Ban Gasoline

In a world with a single, fungible energy market, talk of U.S. energy independence (whatever that means) is a fantasy, and grousing about imported oil is little better. But there is a non-fantastic way to reduce energy vulnerability: a multinational ban on gasoline.

Specifically, America should propose an international treaty whose signatories would agree to eliminate gasoline from their transportation systems by a date certain—say, in 2050.

Why focus on gas in particular? Because gasoline is where the world’s petrogarchs have us by the short hairs. The electrical grid and many industrial users can juggle fuel sources; when oil prices rise, they can typically switch to methane or coal. But the transportation sector is 94 percent dependent on oil. The “oil weapon,” for that reason, is really mainly a gasoline weapon.

Replacing gas would take a few decades, but it is doable. If outright elimination seems a stretch, remember: stepwise reductions would also help. Indeed, for the United States simply to make the offer of a gasoline treaty would, at a stroke, focus the energy-security debate where it belongs.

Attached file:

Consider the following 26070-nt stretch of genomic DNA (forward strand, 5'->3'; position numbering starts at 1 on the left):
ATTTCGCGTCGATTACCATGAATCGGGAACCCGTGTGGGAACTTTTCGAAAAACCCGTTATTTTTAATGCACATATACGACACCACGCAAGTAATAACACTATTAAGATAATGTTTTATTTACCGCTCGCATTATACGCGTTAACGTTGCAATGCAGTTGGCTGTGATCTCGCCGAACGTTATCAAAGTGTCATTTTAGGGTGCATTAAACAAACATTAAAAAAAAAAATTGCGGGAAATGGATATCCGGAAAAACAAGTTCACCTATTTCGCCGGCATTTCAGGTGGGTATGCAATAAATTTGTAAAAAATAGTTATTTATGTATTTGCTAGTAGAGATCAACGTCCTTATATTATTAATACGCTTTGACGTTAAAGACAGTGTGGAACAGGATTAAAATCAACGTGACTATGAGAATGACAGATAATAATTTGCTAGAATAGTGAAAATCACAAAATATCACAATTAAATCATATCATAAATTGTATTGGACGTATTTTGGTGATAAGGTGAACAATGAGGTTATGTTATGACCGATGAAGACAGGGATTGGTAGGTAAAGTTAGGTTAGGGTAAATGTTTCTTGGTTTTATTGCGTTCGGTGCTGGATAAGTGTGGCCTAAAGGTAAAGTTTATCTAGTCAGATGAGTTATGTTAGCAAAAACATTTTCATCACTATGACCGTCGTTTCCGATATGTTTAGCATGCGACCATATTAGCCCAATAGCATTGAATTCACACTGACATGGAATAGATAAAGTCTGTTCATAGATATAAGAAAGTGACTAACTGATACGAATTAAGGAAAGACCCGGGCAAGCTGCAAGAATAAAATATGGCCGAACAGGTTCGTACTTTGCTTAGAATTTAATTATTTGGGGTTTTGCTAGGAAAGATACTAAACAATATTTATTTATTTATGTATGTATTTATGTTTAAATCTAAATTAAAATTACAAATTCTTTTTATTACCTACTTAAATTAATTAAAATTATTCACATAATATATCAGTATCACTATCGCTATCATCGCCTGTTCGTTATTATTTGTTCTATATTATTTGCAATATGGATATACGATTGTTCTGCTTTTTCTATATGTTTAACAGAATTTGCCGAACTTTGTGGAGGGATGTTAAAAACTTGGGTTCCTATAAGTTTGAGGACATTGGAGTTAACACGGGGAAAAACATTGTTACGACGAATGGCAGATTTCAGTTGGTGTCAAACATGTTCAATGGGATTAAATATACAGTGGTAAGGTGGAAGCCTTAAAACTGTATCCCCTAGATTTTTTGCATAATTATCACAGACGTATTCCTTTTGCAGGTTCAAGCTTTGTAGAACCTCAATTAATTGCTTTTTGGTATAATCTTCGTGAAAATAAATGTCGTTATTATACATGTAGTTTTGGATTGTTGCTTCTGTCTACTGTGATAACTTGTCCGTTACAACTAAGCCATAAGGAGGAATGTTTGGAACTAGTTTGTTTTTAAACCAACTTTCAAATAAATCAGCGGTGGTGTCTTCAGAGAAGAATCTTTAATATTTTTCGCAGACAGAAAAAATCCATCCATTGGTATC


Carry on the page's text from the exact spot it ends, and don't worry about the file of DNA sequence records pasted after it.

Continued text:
Next idea: Actually, Fossil Fuels Are Here to Stay

Presented by

Jonathan Rauch is an Atlantic contributing editor and guest scholar at the Brookings Institution.

Join the Discussion

After you comment, click Post. If you’re not already logged in you will be asked to log in or register with Disqus.

Please note that The Atlantic's account system is separate from our commenting system. To log in or register with The Atlantic, use the Sign In button at the top of every page.

blog comments powered by Disqus

Video

A Stop-Motion Tour of New York City

A filmmaker animated hundreds of still photographs to create this Big Apple flip book

Video

The Absurd Psychology of Restaurant Menus

Would people eat healthier if celery was called "cool celery?"

Video

This Japanese Inn Has Been Open For 1,300 Years

It's one of the oldest family businesses in the world.

Video

What Happens Inside a Dying Mind?

Science cannot fully explain near-death experiences.
More back issues, Sept 1995 to present.

Just In